As the chief of the snakes is the support of the earth with all the mountains and forests on it, so all the Tantras (= Yoga practices) rest on the Kundalini (the vertebral column). Yoga practice is based on the Kundalini (the vertebral column and nervous system). When the sleeping Kundalini awakens, all the Chakras (centers) and knots are pierced through. The susumna (extensive details about the Kundalini are provided in the Chakra series, link in navigation menu, left column), becomes a main path for the passage of Prana (= life force, energy). Result: the mind and body are transformed. Peace is experienced. Susumna, Sunya, Padavi, Brahama Randhra, Maha Patha, Smasana, Sambhavi, Madhya Marga—are names of one and the same thing: Susumna. One method to open these centers is to practice mudras and bandhas. There are so many, but I will take the easiest ones for you to start to do. To read more details, just Google Yoga Sutras (as of April 18th, there were 1, 140,000 Web sites listed!). These are also written about in the Hatha Yoga Pradipika (also with many links online). There are 10 Mudras that annihilate old age and death, according to the Yoga Sutras and Hatha Yoga Pradipika. Uddiyana Bandha (far left) and Vajroli Mudra (left) are found in the Postures series. Here are some others you can attempt to do. (These have been edited to be easier to understand.) According to Patanjali, Uddiyana Bandha is the best of all bandhas. This is why I concentrated on it on this site, and also because my teacher performed it with the most remarkable ease. The images of her doing this is something to behold, which you can do on this site at the link provided above for Uddiyana Bandha (which is the preliminary for Nauli-Kriya, also included in this series).
(maha = powerful; mudra = sealing)
- Press the heel of your left foot into the Yoni (= perineum (the soft spot between the anus and genitals). Stretch your right leg forward and grasp the toes of your right foot with the thumb and first finger of your hands. This is the sealing posture (= mudra).
- Lower your head to bring your chin into a locked position in the notch where your larynx is in your throat (this is called Jalandhara bandha). Inhale and allow the breath to move through your body to the perineum. This straightens the sushumna within you and allows it (the middle passage) to be filled with the energy of the universe. This is how the Kundalini begins to move (leaving both the Ida and Pingala). Please read the Chakra series on this site if you don't know what these words mean (link in menu of every page, above left column).
- Exhale slowly (very important) with your chin remaining in the notch of where your larynx is. This will help to remove pain in the body.
- Now that you have the general idea, begin by inhaling into the left nostril first. Then the right nostril. After you have inhaled into both nostrils separately, it should be practiced with the right nostril first. When you have done this with both sides equally, stop and relax. (To learn how to inhale through one nostril at a time, go to Sukh-Purvak in the Breath series. All the details are provided in there.)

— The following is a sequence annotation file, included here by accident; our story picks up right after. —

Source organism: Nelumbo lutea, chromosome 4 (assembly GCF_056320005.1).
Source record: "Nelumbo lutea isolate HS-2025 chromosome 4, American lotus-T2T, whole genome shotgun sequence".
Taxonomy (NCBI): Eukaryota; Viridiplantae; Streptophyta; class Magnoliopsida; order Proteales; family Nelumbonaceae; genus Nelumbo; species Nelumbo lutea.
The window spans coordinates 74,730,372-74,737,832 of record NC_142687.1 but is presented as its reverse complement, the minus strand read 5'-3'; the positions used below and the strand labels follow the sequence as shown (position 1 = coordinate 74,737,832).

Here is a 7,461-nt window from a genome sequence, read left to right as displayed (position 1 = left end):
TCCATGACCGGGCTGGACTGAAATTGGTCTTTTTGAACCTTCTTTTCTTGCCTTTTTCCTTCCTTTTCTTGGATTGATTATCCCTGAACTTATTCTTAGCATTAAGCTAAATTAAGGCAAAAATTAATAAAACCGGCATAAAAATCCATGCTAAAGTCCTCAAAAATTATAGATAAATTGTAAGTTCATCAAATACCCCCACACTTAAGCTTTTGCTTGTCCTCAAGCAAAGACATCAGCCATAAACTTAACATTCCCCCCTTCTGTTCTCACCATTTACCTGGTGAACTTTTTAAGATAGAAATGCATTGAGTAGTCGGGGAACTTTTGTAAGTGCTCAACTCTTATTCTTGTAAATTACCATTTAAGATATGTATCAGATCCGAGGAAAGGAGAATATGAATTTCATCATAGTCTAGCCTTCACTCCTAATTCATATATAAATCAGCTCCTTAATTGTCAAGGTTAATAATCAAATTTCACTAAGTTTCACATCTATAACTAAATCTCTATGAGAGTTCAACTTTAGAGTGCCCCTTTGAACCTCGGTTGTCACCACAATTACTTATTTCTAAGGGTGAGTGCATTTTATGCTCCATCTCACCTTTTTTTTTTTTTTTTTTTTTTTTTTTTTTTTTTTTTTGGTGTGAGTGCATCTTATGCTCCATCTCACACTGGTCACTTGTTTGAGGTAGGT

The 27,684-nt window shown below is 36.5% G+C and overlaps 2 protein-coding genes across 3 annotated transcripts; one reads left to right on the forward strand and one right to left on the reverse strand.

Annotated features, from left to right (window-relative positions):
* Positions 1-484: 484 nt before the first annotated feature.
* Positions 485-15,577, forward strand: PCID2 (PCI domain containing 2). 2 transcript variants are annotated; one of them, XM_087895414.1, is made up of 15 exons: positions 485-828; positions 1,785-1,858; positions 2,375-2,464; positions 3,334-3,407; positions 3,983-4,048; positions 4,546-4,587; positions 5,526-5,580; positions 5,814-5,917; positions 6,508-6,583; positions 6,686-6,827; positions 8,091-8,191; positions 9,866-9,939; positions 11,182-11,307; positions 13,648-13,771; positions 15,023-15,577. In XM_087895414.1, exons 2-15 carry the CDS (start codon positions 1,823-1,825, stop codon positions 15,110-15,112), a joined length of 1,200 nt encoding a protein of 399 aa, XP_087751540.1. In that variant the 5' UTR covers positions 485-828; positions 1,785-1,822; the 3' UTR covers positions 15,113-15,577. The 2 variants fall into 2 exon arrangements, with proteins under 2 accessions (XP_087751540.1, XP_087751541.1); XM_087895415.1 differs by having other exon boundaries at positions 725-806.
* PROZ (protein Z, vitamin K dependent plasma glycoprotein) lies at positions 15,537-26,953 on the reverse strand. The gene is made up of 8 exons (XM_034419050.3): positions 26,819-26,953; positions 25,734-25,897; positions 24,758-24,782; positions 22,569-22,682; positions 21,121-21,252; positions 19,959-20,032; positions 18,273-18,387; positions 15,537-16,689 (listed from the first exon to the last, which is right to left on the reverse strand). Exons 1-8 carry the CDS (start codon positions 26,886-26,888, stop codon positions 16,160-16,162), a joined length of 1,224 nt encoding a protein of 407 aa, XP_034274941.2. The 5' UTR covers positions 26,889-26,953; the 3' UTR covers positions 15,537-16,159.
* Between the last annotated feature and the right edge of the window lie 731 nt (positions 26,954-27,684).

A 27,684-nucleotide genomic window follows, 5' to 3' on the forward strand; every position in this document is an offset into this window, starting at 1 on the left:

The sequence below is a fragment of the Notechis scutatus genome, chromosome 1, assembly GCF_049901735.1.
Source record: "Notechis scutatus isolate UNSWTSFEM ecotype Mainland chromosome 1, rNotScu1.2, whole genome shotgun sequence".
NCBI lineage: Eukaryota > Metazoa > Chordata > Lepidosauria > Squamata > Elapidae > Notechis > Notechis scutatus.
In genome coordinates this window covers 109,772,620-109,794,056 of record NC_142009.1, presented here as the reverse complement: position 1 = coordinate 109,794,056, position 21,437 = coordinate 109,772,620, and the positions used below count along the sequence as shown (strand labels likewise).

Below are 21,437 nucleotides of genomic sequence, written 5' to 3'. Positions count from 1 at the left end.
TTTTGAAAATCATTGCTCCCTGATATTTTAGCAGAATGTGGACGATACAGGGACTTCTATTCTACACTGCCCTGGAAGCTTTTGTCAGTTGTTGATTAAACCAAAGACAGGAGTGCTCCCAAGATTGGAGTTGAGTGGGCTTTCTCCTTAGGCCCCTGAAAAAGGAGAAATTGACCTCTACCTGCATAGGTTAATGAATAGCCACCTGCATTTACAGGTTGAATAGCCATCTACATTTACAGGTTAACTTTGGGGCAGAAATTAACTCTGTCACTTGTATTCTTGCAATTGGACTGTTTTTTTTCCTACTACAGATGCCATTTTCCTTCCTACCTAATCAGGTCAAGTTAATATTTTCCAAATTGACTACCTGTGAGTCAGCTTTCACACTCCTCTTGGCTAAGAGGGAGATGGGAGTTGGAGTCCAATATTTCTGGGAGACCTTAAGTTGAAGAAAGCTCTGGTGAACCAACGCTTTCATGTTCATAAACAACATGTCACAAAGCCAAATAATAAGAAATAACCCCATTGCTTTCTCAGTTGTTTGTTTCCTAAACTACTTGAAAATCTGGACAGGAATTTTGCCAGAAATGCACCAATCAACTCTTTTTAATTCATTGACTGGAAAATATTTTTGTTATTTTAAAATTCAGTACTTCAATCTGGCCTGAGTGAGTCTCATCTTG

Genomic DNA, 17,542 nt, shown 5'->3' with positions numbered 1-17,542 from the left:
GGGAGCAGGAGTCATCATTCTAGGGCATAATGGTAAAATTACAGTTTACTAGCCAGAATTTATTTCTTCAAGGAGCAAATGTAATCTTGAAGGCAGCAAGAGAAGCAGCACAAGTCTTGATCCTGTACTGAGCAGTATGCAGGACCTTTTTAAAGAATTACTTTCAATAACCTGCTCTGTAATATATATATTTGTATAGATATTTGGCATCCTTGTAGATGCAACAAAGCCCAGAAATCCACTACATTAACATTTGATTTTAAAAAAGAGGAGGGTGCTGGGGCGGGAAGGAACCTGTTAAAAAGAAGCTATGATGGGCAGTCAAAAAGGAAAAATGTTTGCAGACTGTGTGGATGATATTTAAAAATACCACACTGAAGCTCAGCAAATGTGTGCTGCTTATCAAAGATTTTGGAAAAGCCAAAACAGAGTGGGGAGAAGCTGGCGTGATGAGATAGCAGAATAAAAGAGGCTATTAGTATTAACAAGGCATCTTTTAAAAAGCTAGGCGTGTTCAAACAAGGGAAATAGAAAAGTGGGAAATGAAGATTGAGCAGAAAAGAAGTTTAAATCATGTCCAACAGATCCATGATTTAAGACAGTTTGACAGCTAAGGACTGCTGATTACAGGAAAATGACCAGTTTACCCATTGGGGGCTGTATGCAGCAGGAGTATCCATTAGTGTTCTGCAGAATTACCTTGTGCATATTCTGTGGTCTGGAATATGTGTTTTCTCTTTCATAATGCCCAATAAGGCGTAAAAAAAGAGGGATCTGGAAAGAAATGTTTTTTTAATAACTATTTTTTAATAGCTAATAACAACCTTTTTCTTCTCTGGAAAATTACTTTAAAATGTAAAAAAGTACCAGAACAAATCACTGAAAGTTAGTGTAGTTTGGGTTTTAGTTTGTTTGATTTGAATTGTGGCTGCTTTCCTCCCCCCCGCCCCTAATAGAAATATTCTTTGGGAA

(maha = powerful;
bandha = controlled, contracted organs)
bandha = controlled, contracted organs)
- Press your left heel against the perineum, just as you did in the first step of the above Maha Mudra. Place your right foot on your left thigh (if you can). This is a half-lotus position. If it is uncomfortable to get your right foot up on your thigh (even for a moment), stop immediately and just sit with your legs crossed for now. (The Postures series on this site provides preliminary exercises to be able to sit in the Lotus Posture, comfortably. Suggestion: Learn how to do this for increased stability for many other yoga postures and for meditation purposes.) Note: I have noted elsewhere on this site: If it hurts to place one foot on a thigh, it will hurt a whole lot more if you keep it there! There are preliminary stretches to finally attempt to do the half- or full-lotus posture. It's not worth trying to go there when your knees are not ready for it. Just sit with your legs crossed, but still try to keep the one heel against the perineum, if possible.
- Inhale, keep the chin firmly in the notch of your larynx. Focus on the spot between your eyebrows, or in the susumna (the “hollow bone” of the spinal column).
- Hold your breath and this position as long as you can without straining. The minute you feel that you need to exhale, do so slowly. Do the same as above. Practice this with the left nostril first, and then the right nostril (again, learn how to do this in the Breath series with Sukh-Purvak). It is extremely important to not strain with any breath techniques. The results could be just the opposite of what you would want. There is a comprehensive Breath series on this site that gives details about this. I highly suggest going there before you practice any postures, mudra, bandhas, or meditations provided on this site.
- If you want to try something new, press your tongue against the roots of the upper teeth to create a powerful bandha. This stops the upward motion of all the nadis (= tubular organ of subtle body through which energy flows).
- Maha Bandha unites the Ida, Pingala and Susumna, and carries the mind to the space between the eyebrows, which is the seat of Siva (= a god of the Hindu Trinity). Note: Maha Mudra and Maha Bandha are useless without the Maha Vedha (see below).
- Sit in the Maha Bandha position as detailed above. Breathe deeply and slowly and calm your mind first.
- Rest the palms of your hands flat on the floor beside your body and lift yourself only slightly off the floor and strike your buttocks against the ground gently. This will cause the air (energy) to leave both the passages (Ida and Pingala) and start in the middle one (Susumna).
- When you have inhaled and held your breath for a moment, exhale gently.